Tag Archives: Sugi

Sugi on Narrative Crticism

Recent trends on both the progressive and conservative side of Christian theology have pointed toward a tendency to time and again claim that Scripture is a grand story, and that should only be identified as such.  This claim tends be invoked uncritically with a Western gaze, and while I do not deny that much of the Christian canon has narrative elements in it, there are also laws, regulations, as well as real, historical persons who do not think and act like us.  The other day I came across a quote from R. S. Sugitharajah, a scholar of biblical studies who has retired in the U.K. in hisPostcolonial Reconfigurations: An Alternative Way of Reading the Bible and Doing Theology. From the essay, “Marketing the Testaments: Canongate and Their Pocket-sized Bibles”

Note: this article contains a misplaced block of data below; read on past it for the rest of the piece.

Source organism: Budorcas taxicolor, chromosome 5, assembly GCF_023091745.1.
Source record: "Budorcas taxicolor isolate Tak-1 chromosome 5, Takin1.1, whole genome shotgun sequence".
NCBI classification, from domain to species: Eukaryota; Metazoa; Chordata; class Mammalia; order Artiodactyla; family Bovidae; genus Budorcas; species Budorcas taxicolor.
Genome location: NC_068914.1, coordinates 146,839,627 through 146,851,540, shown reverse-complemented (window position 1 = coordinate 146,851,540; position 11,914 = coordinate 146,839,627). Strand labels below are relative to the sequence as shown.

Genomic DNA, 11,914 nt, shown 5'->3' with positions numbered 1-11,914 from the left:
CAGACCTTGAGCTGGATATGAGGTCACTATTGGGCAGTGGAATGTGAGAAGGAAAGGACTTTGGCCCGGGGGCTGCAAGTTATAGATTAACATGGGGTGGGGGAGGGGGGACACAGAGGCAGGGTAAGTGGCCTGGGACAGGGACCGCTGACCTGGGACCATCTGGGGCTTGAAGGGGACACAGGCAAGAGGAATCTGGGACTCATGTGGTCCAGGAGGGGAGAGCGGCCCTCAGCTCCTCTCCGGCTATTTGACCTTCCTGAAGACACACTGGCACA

“Is a literary approach really an important hermeneutical device or has it become a counterpart of the heritage industry,  an escapist activity which replaces an historical and praxilogical engagement with nostalgia? It may serve as a stimulus not for critical engagement but for luring readers into dreaming for a long lost imaginary idyllic past.”

Just Recieved- Postcolonial Reconfigurations by R.S. Sugitharajah

Over the weekend, I was in Houston for a wedding when my friend Adam called me and asked me if I was interested in receiving a copy of Postcolonial Reconfigurations by R.S. Sugitharajah and I happily obliged. I cannot wait to get some free time to start reading these essays.